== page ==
Despite their chill personality training a Mastiff can be challenging. This is a stubborn breed that will test your patience. They may try and take the leadership roll for themselves, so early training and socialization are a must.

Pug

Cute pug on couch

Pugs the standout comedians of the dog world. They love being the centre of attention, and will put on a show to make you laugh or smile. Pugs are affectionate, playful, and always on the lookout for their favorite human.

Pugs were originally bred to be companion dogs, and they take that duty seriously. Because of their undying love for their owners they hate being left alone and will make a fuss when you leave. Usually resulting in using the bathroom on your floor, or barking all day.

Due to their facial structure and sensitivity to heat/cold it’s best to take pugs on short walks. They are known to have health complications, so be aware that you may be visiting the vet on occasion.

Irish Wolfhound

irish wolfhound

The Irish Wolfhound is a very large breed but known for their incredibly calm nature. They’re often described as serene and gentle giants.

Giant is not an exaggeration; Irish Wolfhounds are the worlds tallest breed. It’s not uncommon to reach 32-inches at their shoulder and stretch 7-feet in length.

Despite their intimidating size the Wolfhound is not a very good watchdog. They’re more likely to calmly observe the on goings of life than react to it.

They love a good walk but they also enjoy an extended nap. You will need to give them some daily exercise and provide them with a large fenced yard.

If you can accommodate their size I would argue this is the most calm and gentle of all the dog breeds. However, due to their size these dogs have a short life span, and only live to be about 7 years.

Newfoundland

Female Newfoundland

The Newfoundland is widely known for their calm demeanor, but they will not hesitate to jump into action when they detect danger. There are many amazing stories of these dogs rescuing children, people, or other pets from dangerous situations.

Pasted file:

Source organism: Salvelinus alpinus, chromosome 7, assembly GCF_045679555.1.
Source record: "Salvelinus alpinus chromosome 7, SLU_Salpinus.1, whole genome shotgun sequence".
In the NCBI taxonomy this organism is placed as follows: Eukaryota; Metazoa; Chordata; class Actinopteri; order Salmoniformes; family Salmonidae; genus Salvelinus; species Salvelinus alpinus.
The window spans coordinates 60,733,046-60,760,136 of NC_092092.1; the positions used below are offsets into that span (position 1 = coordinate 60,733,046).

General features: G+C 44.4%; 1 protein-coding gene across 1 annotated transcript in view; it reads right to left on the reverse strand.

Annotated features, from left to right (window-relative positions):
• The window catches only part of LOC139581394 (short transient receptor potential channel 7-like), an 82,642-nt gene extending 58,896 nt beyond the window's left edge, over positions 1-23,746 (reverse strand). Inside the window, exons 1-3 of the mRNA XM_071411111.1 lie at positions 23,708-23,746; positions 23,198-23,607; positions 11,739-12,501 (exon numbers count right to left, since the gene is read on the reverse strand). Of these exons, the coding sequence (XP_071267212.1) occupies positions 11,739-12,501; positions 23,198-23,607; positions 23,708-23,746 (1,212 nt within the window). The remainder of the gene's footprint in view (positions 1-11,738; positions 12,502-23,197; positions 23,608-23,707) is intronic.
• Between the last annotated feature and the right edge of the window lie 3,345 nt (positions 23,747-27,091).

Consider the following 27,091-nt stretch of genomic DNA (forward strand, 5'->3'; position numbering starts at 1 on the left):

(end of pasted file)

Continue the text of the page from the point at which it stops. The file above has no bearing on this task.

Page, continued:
Think of the Newfoundland as a very large and fluffy family member. They are natural protectors of your family and children, incredibly intelligent, and are endlessly loyal.

So why aren’t Newfies more popular? Mostly because they are simply too large for most homes. They typically average 120 pounds, although males can reach up to 150.

While they’re sweet and calm by nature, they can be difficult to manage due to their sheer size.

Yorkshire Terrier

A Yorkshire Terrier on the beach

“Yorkies” love being the centre of attention and showing off for all to see.

They quickly become attached to their owner and want nothing more than to spend every second with them.

However, Yorkies can sometimes become possessive of their owners, and they may not like children or loved ones coming near. Early training in necessary to curb bad behaviors.

Yorkies vary in energy levels. Many tend to be calm and gentle, but you may find one that is much more excitable. If your goal is to introduce a calm Yorkie into your home then I recommend spending some time with them before adoption.

St Bernard

mom with a St. Bernard puppy sleeping on the grass in the summer

The St Bernard are built for human companionship. You may have seen or heard tales of their bravery, saving people from freezing environments and other dangerous situations. They’re ready to care for you and your family.

These are not overly active dogs. While they enjoy a good stroll they will move at a slow pace and just enjoy the scenery. Despite their massive size they are surprisingly good indoor dogs.

Size is one thing, but drool is one of the biggest challenges of owning a St Bernard. They will open the flood gates at every opportunity.

As I mentioned with the Irish Wolfhound, the St Bernard are condemned to a similar fate. Extra large breeds sadly have a short life span, and typically only make it to 8 years.

Photo of author

Shayla McConnell

Shayla​ has been working closely with animals for over 10 years. Initially trained​ as a Vet Tech Assistant in a local emergency clinic, she ​later changed career paths and became a ​professional Dog Groomer, and is now running her own successful pet grooming business.